A new study published in The Lancet medical journal finds a simple and cheap cervical cancer test.
The test uses common household items: vinegar, cotton gauze and a halogen light. The simple test can be preformed by a nurse or a trained practitioner. And it can save millions of women, particularly in the poor countries where existing tests like PAP smears are to expensive for the vast majority of the population.
The study was conducted in India where researchers screen almost 50,000 women. In the study, the simple test had a dramatic impact cutting cervical cancer cases by 25 percent and the cervical cancer death rate by 35 percent.
“Cervical cancer is the most common cancer among women in many developing countries, where 85% of the estimated 493,000 new cases and 273,000 deaths worldwide occur. Visual inspection using acetic acid (VIA) is an effective method of screening for cervical cancer, and could prevent many cases of the disease in developing countries.” concludes the study authors in the Lancet. For acetic acid read vinegar.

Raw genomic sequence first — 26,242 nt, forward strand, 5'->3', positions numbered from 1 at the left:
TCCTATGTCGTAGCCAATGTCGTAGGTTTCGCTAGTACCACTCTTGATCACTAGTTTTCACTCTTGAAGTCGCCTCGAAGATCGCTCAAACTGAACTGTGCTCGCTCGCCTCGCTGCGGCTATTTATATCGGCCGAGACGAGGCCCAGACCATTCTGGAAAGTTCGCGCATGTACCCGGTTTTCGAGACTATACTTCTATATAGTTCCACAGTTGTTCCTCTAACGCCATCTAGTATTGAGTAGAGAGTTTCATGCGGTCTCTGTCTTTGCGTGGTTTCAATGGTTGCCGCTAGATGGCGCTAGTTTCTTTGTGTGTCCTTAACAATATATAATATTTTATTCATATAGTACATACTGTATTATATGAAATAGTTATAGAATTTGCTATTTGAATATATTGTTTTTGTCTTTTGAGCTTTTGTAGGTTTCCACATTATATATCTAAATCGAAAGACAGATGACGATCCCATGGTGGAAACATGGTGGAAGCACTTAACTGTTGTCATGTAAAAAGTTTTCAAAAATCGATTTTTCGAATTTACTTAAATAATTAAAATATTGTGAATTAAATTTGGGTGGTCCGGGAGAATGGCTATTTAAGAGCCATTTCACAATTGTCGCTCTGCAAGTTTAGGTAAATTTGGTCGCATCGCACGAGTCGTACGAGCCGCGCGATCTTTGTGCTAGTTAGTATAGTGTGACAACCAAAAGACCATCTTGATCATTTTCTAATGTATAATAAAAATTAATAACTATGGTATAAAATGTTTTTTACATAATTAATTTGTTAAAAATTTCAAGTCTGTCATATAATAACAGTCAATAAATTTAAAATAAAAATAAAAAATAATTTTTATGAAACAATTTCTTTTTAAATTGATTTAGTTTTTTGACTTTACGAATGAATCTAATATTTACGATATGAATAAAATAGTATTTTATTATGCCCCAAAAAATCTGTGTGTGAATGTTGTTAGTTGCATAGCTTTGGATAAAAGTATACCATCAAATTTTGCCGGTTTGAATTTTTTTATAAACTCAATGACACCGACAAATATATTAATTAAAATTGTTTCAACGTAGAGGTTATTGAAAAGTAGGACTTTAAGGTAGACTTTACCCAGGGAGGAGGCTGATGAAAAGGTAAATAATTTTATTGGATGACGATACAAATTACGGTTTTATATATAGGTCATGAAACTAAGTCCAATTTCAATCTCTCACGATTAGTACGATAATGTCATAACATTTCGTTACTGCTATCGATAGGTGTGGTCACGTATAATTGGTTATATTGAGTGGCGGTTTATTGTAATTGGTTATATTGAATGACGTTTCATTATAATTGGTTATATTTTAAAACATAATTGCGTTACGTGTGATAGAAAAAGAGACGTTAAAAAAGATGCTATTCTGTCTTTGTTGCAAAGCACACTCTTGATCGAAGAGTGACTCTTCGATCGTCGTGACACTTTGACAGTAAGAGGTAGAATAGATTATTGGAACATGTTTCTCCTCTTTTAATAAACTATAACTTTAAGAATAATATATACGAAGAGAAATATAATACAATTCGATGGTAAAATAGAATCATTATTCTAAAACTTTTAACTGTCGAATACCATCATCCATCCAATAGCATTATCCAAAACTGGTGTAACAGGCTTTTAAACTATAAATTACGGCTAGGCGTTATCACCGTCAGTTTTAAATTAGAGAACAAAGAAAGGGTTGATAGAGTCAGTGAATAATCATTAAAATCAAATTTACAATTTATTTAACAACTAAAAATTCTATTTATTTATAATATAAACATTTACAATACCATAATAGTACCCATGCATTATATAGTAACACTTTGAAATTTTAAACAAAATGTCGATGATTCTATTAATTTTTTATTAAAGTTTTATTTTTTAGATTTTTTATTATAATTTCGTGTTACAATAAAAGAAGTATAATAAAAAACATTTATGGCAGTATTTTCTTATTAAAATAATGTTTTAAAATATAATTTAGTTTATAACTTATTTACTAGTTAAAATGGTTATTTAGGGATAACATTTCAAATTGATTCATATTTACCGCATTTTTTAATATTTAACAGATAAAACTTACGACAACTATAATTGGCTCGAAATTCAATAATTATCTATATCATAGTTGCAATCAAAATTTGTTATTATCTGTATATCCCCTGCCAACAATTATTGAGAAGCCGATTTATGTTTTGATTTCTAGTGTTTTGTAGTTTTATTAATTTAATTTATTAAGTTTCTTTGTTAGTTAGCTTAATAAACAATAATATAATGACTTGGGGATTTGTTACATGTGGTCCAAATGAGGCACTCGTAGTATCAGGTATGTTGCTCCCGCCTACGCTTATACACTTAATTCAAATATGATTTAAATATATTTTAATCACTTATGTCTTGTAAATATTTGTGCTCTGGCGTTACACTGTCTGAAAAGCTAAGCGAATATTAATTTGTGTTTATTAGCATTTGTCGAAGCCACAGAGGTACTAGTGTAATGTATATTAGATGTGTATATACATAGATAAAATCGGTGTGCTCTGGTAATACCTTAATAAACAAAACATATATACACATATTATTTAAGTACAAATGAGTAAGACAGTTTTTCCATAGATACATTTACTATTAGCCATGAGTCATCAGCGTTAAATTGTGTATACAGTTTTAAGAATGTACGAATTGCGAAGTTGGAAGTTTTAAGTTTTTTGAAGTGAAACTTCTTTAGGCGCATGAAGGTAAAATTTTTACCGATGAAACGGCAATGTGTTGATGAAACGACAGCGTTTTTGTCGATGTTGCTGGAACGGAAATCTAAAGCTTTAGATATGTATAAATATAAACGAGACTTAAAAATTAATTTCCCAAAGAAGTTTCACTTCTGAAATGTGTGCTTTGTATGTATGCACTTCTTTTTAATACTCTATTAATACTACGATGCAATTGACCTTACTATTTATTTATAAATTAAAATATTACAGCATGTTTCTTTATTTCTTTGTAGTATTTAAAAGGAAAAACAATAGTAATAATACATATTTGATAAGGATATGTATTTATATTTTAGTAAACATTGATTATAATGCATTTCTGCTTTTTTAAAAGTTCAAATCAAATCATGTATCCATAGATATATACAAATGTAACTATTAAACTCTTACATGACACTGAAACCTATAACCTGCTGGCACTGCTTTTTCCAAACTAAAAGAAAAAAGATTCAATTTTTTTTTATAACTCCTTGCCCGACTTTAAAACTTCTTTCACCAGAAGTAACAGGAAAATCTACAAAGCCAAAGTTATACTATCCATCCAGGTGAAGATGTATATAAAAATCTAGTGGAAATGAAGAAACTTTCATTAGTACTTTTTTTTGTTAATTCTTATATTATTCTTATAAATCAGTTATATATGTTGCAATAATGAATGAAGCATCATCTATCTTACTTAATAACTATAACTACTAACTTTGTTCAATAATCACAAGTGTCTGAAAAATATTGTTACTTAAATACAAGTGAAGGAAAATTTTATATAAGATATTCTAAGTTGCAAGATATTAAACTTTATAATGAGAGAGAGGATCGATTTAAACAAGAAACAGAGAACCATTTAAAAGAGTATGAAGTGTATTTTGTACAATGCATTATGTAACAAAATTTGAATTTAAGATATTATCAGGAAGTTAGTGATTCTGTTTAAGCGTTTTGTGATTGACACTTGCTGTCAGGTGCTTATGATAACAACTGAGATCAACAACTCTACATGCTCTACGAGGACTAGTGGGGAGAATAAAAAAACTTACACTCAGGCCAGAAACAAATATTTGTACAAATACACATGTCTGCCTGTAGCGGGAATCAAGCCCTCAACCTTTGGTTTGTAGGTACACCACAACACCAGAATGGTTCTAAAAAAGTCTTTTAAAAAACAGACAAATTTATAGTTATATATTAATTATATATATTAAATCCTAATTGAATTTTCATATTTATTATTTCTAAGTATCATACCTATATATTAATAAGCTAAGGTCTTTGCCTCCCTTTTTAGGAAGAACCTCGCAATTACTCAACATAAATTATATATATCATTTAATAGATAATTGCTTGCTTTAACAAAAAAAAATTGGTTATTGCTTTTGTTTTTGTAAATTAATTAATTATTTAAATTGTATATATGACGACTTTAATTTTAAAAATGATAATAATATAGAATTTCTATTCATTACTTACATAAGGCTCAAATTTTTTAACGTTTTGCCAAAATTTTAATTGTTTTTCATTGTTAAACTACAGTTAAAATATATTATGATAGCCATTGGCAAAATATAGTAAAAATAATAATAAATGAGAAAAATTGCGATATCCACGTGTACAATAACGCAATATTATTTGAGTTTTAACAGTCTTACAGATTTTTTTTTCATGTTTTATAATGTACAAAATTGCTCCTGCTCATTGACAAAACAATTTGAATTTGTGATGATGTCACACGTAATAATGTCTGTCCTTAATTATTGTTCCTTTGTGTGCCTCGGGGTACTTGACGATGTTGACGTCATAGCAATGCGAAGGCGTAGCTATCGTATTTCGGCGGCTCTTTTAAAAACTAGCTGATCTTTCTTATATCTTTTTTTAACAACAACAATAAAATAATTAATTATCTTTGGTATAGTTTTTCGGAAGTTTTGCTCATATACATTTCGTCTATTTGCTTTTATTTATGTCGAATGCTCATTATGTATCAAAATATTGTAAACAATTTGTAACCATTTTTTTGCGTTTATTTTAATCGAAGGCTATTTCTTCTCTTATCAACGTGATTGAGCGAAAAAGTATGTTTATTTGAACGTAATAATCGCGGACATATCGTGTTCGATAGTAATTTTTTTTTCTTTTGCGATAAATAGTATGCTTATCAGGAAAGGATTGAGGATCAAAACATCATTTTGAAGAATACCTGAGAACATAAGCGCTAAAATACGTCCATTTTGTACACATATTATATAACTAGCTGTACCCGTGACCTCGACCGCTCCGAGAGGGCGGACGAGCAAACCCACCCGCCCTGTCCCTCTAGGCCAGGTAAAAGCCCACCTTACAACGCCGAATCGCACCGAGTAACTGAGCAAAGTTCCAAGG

Experts also suggest in comments on the article published in The Lancet that the test can be improved with Lugol’s iodine staining. Lugol’s iodine was first made in 1829, is commonly available and is often used as an antiseptic and disinfectant, and for emergency disinfection of drinking water
The new test also further calls into question the rush to the new, potentially dangerous, and very expensive HPV vaccines that have stirred widespread controversy over the last two years. Many health professionals have questioned the extensive drug industry backed lobbying efforts to mandate the sparsely tested new vaccine. Especially since the PAP smear has healped signficantly reduce the incidence of cervical cancer since it’s widespread use. Experts have also questioned the safety and effectiveness of the vaccines, as reports of severe reactions have begun to surface over the last year.
The new test involves simple swabbing of the cervix with vinegar. The cervix is held open with a speculum and simply swabbed with cotton gauze soaked in vinegar. Pre-cancerous lesions begin to turn white after about a minute and can be seen with the naked eye, or under a bright halogen light (or any bright light source).
It seems it is only a matter of time until the test becomes available in a home remedy kit, with training widely available. The simplicity of the test also raises questions about its use for other cancers.
Of course if pre-cancerous lesions are detected, follow-up is essential